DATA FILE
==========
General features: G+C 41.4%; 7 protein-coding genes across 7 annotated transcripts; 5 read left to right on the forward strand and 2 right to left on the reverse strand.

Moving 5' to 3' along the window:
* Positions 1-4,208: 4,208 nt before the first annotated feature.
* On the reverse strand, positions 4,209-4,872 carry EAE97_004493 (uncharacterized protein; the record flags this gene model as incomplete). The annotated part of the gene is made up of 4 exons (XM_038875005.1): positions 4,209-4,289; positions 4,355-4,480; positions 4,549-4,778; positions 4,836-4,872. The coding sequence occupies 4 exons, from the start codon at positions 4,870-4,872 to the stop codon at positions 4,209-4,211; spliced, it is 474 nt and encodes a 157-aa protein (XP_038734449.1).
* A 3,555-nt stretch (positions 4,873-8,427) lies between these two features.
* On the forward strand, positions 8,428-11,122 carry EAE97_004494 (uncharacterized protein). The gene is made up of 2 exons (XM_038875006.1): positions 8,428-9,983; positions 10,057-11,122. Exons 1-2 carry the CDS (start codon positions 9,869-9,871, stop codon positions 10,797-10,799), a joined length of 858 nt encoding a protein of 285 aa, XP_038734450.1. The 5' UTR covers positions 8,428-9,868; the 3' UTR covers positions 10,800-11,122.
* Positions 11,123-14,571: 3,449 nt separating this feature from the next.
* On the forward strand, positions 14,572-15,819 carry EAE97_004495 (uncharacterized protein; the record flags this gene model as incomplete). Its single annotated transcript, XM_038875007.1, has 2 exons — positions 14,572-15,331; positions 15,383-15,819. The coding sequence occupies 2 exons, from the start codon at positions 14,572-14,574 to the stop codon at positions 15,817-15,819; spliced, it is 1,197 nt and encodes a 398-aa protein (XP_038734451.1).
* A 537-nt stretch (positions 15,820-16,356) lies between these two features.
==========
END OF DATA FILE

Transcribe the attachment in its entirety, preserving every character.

General features: G+C 41.4%; 7 protein-coding genes across 7 annotated transcripts; 5 read left to right on the forward strand and 2 right to left on the reverse strand.

Moving 5' to 3' along the window:
* Positions 1-4,208: 4,208 nt before the first annotated feature.
* On the reverse strand, positions 4,209-4,872 carry EAE97_004493 (uncharacterized protein; the record flags this gene model as incomplete). The annotated part of the gene is made up of 4 exons (XM_038875005.1): positions 4,209-4,289; positions 4,355-4,480; positions 4,549-4,778; positions 4,836-4,872. The coding sequence occupies 4 exons, from the start codon at positions 4,870-4,872 to the stop codon at positions 4,209-4,211; spliced, it is 474 nt and encodes a 157-aa protein (XP_038734449.1).
* A 3,555-nt stretch (positions 4,873-8,427) lies between these two features.
* On the forward strand, positions 8,428-11,122 carry EAE97_004494 (uncharacterized protein). The gene is made up of 2 exons (XM_038875006.1): positions 8,428-9,983; positions 10,057-11,122. Exons 1-2 carry the CDS (start codon positions 9,869-9,871, stop codon positions 10,797-10,799), a joined length of 858 nt encoding a protein of 285 aa, XP_038734450.1. The 5' UTR covers positions 8,428-9,868; the 3' UTR covers positions 10,800-11,122.
* Positions 11,123-14,571: 3,449 nt separating this feature from the next.
* On the forward strand, positions 14,572-15,819 carry EAE97_004495 (uncharacterized protein; the record flags this gene model as incomplete). Its single annotated transcript, XM_038875007.1, has 2 exons — positions 14,572-15,331; positions 15,383-15,819. The coding sequence occupies 2 exons, from the start codon at positions 14,572-14,574 to the stop codon at positions 15,817-15,819; spliced, it is 1,197 nt and encodes a 398-aa protein (XP_038734451.1).
* A 537-nt stretch (positions 15,820-16,356) lies between these two features.